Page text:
image 4189 from Lunar Orbiter IV viaUSGS Lunar Orbiter Digitization Project and Clementine (inset)
At 81°W the 70 km wide crater Lavoisier seems to be imaged far less than Humboldt at 81°E on the opposite limb. And that is a shame for the crater named for the French chemist is perhaps even more fascinating that the larger one christened for the German savant. This Lunar Orbiter IV image reveals a wide wreath of rilles and churned up rocks that is more intense than others of the lunar nearside. The nearby crater Lavoisier F (bottom right) is somewhat similar (and has a domed floor and a string of secondary craters that don’t seem to come from Orientale). Lavoisier and a number of other rille-cut craters along this marshy western margin of Oceanus Procellarum are floor-fractured craters. Remember that FFC are normal impact craters deformed by the rise of magma under them, leading to uplifted floors, rilles, and various other aspects of volcanism. And like the opposite limb FFC Humboldt, Lavoisier has dark pyroclastic deposits (see high Sun Clementine inset) and a concentric crater. The pyroclastic (ashy) material must have erupted from the rilles but there are no conspicuous dark halo craters as at the FFC Atlas and Alphonsus. Notice the very narrow mare ridge-like feature along the southwest (bottom left) edge of Lavoisier F and in some places in Lavoisier. In the case of F this ridge was probably produced by the thrusting of one peice of the crater’s floor over an adjacent piece due to the uplift of the crater center. Who will capture the first high resolution image of Lavoisier from Earth?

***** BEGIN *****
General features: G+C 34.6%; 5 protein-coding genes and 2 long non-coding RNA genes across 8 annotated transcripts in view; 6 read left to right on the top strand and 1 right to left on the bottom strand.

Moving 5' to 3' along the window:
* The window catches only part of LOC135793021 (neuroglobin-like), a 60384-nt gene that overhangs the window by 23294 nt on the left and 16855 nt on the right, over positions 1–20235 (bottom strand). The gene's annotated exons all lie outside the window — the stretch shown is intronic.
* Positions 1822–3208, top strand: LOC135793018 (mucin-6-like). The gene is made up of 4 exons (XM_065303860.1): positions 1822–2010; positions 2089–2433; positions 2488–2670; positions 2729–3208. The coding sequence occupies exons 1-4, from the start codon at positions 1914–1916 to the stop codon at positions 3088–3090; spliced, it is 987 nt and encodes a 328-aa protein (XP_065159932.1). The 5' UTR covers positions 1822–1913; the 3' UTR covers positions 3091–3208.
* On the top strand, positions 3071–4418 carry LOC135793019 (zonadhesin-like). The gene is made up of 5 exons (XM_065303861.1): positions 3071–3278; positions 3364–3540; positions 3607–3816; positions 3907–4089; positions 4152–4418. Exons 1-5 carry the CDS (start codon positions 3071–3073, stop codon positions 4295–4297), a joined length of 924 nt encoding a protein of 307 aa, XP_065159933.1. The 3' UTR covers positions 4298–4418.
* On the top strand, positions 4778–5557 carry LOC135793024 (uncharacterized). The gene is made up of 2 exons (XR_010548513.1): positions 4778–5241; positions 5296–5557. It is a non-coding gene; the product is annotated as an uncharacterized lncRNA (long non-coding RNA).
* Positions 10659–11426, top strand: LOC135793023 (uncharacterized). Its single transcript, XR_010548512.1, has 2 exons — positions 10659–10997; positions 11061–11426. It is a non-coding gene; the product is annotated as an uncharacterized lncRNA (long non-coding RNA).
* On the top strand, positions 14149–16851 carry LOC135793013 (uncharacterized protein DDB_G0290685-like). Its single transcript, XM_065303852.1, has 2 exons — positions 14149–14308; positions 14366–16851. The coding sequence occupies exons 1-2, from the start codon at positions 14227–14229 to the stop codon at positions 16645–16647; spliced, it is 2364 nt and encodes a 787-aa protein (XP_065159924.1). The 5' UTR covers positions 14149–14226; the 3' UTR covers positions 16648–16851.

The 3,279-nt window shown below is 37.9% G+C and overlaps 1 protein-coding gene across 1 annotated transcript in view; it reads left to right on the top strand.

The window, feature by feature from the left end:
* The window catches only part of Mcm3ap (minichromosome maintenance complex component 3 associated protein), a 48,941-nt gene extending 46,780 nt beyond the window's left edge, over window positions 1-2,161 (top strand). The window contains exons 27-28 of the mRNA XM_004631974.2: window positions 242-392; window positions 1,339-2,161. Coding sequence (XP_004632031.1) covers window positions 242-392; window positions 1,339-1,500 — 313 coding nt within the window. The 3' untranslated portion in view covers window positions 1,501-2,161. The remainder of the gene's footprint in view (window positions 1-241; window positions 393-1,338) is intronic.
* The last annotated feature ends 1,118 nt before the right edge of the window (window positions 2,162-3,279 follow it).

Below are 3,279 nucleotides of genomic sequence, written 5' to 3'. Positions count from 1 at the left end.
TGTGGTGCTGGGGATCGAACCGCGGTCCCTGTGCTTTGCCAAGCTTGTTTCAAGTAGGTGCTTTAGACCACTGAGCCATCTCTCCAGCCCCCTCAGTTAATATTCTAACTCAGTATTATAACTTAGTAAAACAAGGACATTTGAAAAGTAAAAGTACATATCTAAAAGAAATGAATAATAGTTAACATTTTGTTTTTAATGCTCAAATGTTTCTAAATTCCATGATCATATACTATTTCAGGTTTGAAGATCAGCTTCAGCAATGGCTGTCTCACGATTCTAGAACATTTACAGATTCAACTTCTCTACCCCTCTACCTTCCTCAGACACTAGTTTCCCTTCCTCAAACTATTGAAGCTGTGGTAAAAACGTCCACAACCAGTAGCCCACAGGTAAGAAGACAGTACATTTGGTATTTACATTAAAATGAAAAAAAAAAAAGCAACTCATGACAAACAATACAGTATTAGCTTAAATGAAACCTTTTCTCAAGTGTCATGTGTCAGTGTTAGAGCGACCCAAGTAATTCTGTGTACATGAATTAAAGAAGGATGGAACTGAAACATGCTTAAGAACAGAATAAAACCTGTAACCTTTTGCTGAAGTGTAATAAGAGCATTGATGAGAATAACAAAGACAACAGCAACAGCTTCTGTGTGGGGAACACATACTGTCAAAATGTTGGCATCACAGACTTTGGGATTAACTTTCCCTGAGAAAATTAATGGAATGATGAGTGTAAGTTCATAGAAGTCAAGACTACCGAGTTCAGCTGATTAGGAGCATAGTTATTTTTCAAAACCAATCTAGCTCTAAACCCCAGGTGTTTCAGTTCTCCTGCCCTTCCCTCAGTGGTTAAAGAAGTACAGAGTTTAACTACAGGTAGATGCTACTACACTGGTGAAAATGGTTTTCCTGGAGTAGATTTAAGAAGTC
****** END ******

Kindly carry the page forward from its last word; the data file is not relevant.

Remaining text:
This Lunar Orbiter image was tweaked by Stefan Lammel and posted on the LPOD Photo Gallery which now has 992 images!
Rükl charts 8 & VIII
Yesterday's LPOD: Two Dead Map-Makers
Tomorrow's LPOD: The Bottom of the World, Upside Down